Monday, May 14, 2012/
“Basically, we specialise in nanotech protective coatings for both the consumer and industrial markets,” Le Loux says.
The Sydney-based business was officially founded in 2011, but Le Loux and his business partner Pat Shiels have been working on the concept, and identifying trading partners, since 2009.
“We’ve now reached 130,000 views on YouTube,” Le Loux says.
Le Loux talks to StartupSmart about how NASA spacesuits served as inspiration for his business, and how he’s using YouTube to promote his products.
What prompted you to launch it? What niche did you identify?
Funnily enough, the inspiration came from watching a show on Discovery.
It was about how NASA was using a specialised spacesuit treatment derived from nanotechnology to keep suits clean and free from contamination.
So we knew the technology existed and set about researching how to commercialise it.
Given the nature of the products and the level of innovation they included, we were sure that we could develop a profitable niche.
My background is consulting. For the last six years, I have been working with companies to help define, build and implement sourcing strategies.
I left a senior management role with Ernst & Young in February to dedicate all of my time to Fourteen92 and mobilising SurfaceScreen.
How did you fund the business and what were your start-up costs?
The business has been funded out of savings and a small business overdraft. Initial investment was around $50,000.
We were adamant from the start that we did not want to dilute equity by offering investment opportunities.
As we scale and open manufacturing facilities on other continents we will look for investors, though for now it’s nice to have 100% control and ownership.
How many staff do you have?
Just the two of us at this stage. My partner is in charge of business development and sales, and I cover everything in between.
All of our manufacturing, bottling, storage and fulfillment is carried out by third-party contractors. We wanted to have a very flexible and low-cost supply chain to minimise overheads.
To date, this setup is working well, with almost every part of the process now fully integrated and automated.
How do you promote the business?
We promote SurfaceScreen mainly through online social channels. The usual suspects – YouTube, Facebook, Twitter – have all been very successful for us to date.
We went live with promoting the brand in late 2011 and so far have had over 65,000 views on YouTube and accumulated over 2,000 Facebook fans and over 2,000 Twitter followers.
Recently, we’ve had bloggers reposting our videos and providing a commentary on the products, which has been tops.
We’re now concentrating on print and online media channels to get the word out to the fashion community. We anticipate our biggest uptake being from this sector.
How do you stand out in the market? What’s your point/s of difference?
There is not a lot known about these sorts of products in Australia, so currently it’s not difficult to stand out.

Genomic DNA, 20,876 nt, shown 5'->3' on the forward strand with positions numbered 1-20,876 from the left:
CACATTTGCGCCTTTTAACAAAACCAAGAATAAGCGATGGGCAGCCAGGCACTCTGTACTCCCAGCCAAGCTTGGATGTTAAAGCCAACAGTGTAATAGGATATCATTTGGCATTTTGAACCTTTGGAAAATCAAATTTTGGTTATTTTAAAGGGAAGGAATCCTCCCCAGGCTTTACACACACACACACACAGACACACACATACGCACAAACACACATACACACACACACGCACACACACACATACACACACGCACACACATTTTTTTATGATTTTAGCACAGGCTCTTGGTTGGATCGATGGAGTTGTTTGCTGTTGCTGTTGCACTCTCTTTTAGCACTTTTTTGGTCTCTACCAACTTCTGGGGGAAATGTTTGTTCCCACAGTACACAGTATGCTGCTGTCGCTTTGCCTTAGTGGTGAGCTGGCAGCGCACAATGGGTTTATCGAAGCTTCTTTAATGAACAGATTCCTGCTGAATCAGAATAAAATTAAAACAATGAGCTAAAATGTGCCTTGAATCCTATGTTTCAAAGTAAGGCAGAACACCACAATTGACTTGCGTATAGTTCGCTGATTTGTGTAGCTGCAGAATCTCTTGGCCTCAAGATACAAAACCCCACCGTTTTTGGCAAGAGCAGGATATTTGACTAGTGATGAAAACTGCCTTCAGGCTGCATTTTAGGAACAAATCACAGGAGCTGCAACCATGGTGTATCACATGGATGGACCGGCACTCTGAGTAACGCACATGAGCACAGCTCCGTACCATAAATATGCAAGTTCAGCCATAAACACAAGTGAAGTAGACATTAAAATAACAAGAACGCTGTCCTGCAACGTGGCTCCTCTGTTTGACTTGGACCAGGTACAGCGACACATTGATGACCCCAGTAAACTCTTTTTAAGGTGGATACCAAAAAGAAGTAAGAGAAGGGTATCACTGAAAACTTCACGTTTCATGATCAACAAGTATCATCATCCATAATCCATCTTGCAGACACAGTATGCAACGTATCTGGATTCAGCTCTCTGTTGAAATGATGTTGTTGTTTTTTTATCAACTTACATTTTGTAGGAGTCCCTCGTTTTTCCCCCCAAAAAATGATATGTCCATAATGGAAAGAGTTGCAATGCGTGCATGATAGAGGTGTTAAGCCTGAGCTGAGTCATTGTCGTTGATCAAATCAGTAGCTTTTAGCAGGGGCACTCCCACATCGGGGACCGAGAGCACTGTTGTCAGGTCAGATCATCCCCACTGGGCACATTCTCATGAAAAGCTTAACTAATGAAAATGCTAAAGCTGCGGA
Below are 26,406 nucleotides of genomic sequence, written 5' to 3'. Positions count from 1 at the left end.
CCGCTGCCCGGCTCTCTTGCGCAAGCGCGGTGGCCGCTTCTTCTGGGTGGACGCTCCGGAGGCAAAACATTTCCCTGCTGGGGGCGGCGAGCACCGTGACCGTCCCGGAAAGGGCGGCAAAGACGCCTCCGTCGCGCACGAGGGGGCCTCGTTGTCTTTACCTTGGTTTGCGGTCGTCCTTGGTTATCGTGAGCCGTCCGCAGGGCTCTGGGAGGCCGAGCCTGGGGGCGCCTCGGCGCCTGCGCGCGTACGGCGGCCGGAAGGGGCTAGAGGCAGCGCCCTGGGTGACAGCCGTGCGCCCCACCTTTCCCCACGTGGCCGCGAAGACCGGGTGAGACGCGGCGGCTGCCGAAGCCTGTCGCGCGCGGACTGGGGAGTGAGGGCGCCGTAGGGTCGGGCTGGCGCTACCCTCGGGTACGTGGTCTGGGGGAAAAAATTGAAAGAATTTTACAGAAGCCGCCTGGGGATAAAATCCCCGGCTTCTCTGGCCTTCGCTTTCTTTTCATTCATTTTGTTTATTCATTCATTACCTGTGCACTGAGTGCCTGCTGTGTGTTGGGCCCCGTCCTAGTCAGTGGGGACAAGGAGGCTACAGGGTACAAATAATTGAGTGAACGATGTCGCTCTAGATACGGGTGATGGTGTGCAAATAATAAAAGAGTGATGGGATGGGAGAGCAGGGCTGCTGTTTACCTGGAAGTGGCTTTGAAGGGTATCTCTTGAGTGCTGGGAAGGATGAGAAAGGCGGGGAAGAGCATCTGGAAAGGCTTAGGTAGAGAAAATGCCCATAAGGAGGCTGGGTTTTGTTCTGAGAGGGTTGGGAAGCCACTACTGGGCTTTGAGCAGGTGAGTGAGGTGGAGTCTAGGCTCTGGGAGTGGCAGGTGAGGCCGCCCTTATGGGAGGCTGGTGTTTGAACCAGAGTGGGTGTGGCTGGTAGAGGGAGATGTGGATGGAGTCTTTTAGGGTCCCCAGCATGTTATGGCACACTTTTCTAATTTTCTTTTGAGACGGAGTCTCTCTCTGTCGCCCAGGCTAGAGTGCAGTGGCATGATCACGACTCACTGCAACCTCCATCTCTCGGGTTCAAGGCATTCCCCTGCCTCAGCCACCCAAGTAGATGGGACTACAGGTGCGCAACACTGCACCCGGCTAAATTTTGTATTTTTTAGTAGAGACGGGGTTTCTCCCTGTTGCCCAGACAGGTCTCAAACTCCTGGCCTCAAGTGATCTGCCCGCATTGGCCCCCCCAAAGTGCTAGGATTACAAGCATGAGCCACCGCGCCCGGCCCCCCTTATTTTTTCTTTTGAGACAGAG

Rather, the difficulty is in building the requisite consumer awareness and to develop a market pretty much from scratch.
Yes, there are products which purport to have similar benefits, though when you consider that our products are water-based and free from solvents, our point of difference becomes very clear.
The product is also completely invisible, 100% breathable and has no impact on the colour, texture or feel of the treated surface.
Having a product which can effectively protect suede and silk is also a huge selling point. Our YouTube videos have been a great medium for demonstrating how the product works.
When you run a pair of jeans under the tap and they don’t get wet – well, people become highly curious and very interested.
What are your revenue projections for 2011-2012?
We’re not aiming for the sky just yet. We want to build this slowly but surely. Our stretch target is to make 500,000 worth of sales in our first 12 months of operation.
Based on sales to date and international interest from trading companies, we feel that this is very achievable.
What’s the biggest risk you face?
There are many risks to our business. Namely though, it’s the current lack of consumer awareness and the threat of competition entering the local market over the coming two years.
We feel we have a strong first mover advantage and a solid media strategy in place. Both of these things will help mitigate potential risks.
Is there anything you would have done differently?
In short, heaps. This has been quite a rollercoaster ride dotted with a long series of mistakes and light bulb moments.
If I had this time over again, I would definitely outsource more of the process.
I found myself spending a lot of time on tasks that I didn’t necessarily have the right skills for, which was frustrating and time-consuming.
I also would have put more time into scoping the website and the eCommerce options. What you see now is actually the third iteration of the site.
Designers, creatives and developers are not cheap, so it pays to do your homework before going down the wrong path.
What advice would you give to other entrepreneurs?
Don’t get stuck in the “idea cycle”.
Without the right planning and resources to execute, ideas will remain intangible. You’ve got to have a crack, stuff it up and keep on keeping on.
I also advocate starting small, seeking as much advice as you can from people who know the start-up game and acknowledging that you need to be the one to make it happen.